On Failure

I posted this on Facebook and got numerous responses.

Thoughts about failure–particularly in the realm of the creative? I’m about to embark on a time-consuming, expensive, possibly annoying, off-mission project! I’m giving it a 60% chance of “success.” And yes, I’ll talk about it once underway. But what is your opinion about chancing failure in a big way?
And I should add—I’m not looking for advice, more what YOU know. I’ve failed spectacularly from time to time, and not on purpose. I’m not sure I’d call these “learning experiences” because often I was just trying to survive the chaos. To be honest, I don’t learn well when I’m upset. However, what my old friend Peter Frank says below makes sense to me.

Peter Frank, curator and art critic:

How much (of a) failure can you afford? It’s one of the best ways to learn – at the right moment…

Yehudis Fishman, Hassidic teacher:

from a Hassidic perspective, no intention for a positive accomplishment ever goes to waste; if it doesn’t seem to bring about its intended results, it still exists in the universe until someone, somewhere, sometime, actualizes it. Good luck!

Benjamin Alire Saenz, writer:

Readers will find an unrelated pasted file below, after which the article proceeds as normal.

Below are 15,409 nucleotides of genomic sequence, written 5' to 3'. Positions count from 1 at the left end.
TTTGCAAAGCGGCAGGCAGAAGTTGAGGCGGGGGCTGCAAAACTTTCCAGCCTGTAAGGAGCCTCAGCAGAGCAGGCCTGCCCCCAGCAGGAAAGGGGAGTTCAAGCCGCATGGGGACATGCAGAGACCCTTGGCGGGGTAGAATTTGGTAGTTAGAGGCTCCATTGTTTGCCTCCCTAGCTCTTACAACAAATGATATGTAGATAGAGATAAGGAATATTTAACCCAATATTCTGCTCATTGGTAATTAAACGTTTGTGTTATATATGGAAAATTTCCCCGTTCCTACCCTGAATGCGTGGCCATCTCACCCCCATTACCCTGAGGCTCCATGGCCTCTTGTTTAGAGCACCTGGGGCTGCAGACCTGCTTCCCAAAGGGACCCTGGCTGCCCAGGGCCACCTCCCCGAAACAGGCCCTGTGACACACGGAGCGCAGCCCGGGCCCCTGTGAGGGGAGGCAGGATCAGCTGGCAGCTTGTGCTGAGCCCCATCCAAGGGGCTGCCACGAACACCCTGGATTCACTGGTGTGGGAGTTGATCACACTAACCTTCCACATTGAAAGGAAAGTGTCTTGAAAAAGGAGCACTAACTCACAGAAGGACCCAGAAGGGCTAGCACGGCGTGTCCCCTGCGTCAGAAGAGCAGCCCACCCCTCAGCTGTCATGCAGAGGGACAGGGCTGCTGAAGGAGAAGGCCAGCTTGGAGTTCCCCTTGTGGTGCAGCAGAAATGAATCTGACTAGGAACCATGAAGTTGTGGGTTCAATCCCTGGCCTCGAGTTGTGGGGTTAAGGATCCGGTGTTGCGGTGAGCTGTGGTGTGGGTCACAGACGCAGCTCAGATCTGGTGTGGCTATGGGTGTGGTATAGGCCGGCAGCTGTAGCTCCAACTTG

When you do something because you need to do it, and you dive in—where is the failure. You wrote the book you needed to write. And it didn’t get published? That’s not a failure. Failure resides in taking no risks. Failure resides in standing still because you are afraid. The issue is in how we understand and interpret what we do. To try and create something beautiful that comes out of you is called living.

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About Miriam Sagan

I'm blogging about poetry, land art, haiku, women artists, road trips, and Baba Yaga at Miriam's Well (https://miriamswell.wordpress.com). The well is ALWAYS looking to publish poetry on our themes, sudden fiction, and guest bloggers and musers.

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